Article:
After reading the latest anonymous article on physician communities such as those that are run on Facebook, I felt I had to respond. Differing perspectives are needed, when assessing the good or evil of today’s efforts, after all, and the other side deserves a chance.
My friend runs a Facebook group. She’s been doing it for a few years.
I met her online, as the admin of her group. I reached out to her with a question, and she answered kindly, giving her perspective. Throughout that initial conversation, I felt a genuine concern for physicians, and the apprehension she felt about leading them. There would be bad seeds among them, she knew, and in her space, she needed to weed those out.
Over the years, I’ve watched as the group has grown. I’ve seen innocent posts asking for help, and I’ve seen posts that hit a nerve erupt into an all-out virtual war, with behind the scenes demands and accusations that most of us will thankfully never been privy to.
Running a group is hard. It’s a full-time job.
I've seen posts that hit a nerve erupt into an all-out virtual war, w/behind- scenes demands/accusations that most of us will thankfully never been privy to. Running a group is hard. It's a full-time job. Click To Tweet
Running a group properly requires that rules be set in place. Although they’re there, they are often difficult to enforce.
One cannot, for example, ensure that a colleague who is offering their “free” services is truly doing this for altruistic purposes. In fact, most of the times, they’re not! I can openly say that here, because I’m cloaked by the veil of anonymity. But it’s absolutely true.
Behind every “come to my webinar” claim that’s posted on a wall lies email collection, or sales funnel scheme. Your colleague will come to your webinar, where they’ll be convinced to pay for your services.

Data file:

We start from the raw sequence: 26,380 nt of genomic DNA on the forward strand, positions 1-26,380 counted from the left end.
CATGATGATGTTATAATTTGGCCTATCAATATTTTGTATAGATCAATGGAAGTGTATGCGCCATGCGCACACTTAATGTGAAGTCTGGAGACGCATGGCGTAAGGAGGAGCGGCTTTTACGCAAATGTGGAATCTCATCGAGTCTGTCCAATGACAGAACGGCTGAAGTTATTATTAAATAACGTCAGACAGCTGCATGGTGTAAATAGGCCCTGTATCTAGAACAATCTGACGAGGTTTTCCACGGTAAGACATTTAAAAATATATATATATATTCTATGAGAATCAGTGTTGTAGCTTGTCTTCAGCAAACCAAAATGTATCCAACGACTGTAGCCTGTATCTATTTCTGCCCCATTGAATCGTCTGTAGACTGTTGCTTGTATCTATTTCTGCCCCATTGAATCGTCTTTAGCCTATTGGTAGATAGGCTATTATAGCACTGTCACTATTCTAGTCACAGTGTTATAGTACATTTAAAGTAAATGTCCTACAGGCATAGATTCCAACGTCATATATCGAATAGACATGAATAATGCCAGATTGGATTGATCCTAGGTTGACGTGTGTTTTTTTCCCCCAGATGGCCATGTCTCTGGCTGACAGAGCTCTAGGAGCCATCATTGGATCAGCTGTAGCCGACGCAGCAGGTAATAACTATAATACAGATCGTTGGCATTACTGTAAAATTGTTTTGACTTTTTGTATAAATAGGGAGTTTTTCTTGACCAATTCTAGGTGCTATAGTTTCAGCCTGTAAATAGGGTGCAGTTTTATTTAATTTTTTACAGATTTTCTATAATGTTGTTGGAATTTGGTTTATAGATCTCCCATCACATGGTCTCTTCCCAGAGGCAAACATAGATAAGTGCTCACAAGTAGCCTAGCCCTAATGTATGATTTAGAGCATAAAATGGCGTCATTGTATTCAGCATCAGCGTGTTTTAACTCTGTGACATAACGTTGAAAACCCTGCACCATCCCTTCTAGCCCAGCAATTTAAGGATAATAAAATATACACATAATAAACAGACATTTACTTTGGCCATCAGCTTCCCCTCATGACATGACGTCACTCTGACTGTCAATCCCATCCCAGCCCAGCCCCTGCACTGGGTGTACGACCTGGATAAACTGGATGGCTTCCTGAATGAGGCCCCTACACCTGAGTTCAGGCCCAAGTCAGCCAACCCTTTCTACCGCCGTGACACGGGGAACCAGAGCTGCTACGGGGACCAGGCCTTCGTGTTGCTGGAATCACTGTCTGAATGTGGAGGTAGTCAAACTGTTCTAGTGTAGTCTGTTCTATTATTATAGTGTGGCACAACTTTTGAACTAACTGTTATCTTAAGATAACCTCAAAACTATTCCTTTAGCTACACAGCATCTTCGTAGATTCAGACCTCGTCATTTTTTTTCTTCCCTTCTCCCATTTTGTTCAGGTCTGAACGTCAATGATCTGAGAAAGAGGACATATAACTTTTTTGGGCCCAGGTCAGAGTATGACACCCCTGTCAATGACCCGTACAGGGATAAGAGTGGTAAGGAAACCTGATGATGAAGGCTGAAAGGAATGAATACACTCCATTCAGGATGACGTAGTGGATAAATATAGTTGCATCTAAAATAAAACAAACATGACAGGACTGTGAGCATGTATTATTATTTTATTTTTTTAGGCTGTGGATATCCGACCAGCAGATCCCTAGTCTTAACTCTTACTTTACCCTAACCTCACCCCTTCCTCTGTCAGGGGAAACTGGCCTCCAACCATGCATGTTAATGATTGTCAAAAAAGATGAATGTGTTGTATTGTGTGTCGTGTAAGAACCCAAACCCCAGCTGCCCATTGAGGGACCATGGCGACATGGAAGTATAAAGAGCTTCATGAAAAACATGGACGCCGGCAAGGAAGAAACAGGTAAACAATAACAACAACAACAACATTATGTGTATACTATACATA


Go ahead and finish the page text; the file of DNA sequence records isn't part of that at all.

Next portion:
Behind every 'come to my webinar' claim that's posted on a wall lies email collection, or sales funnel scheme. Your colleague will come to your webinar, where they'll be convinced to pay for your services. Click To Tweet
I’m sorry if I sound jaded, but I’ve quite honestly had enough.
These attempts to convert us into clients reminds me of those timeshare pitches you have to sit through, to earn a free vacation. Have you ever been through them? A company will promise you the getaway of your dreams, in exchange for your having to sit through a sales pitch that convinces you to invest in a timeshare. Pressure is applied during that time, in nonstop fashion, making it tough to say no.
So sure, it’s easy to blame the organizer of a group, but at the end of the day, he or she are making some tough decisions on their own, and they’re not including you on those backstories, messenger exchanges, and aggressive push by the entrepreneurial docs they deal with. They’re keeping you safe from what can be predatory behavior of fellow physicians, out to make a buck on the backs of their pals.
Organizers are not including you backstories, messenger exchanges, and aggressive push by entrepreneurial docs. They're keeping u safe from what can be predatory behavior of fellow physicians, out to make a buck on the backs of their pals. Click To Tweet
Regarding affiliates, it’s really no different than any other organization that welcomes you in. They’re building the space, they’re expending energy to run it, and make it inviting and safe, but they also need to take in sponsors to help them run. Keep them alive. What’s so wrong with that?
Before you do away with your next group admin, think long and hard through how other businesses do things, and why someone’s personal group tactics bother you so much. Maybe each of us should focus on the goal at hand, to change medicine, rather than on which affiliates our hard-working group admin decides to work with.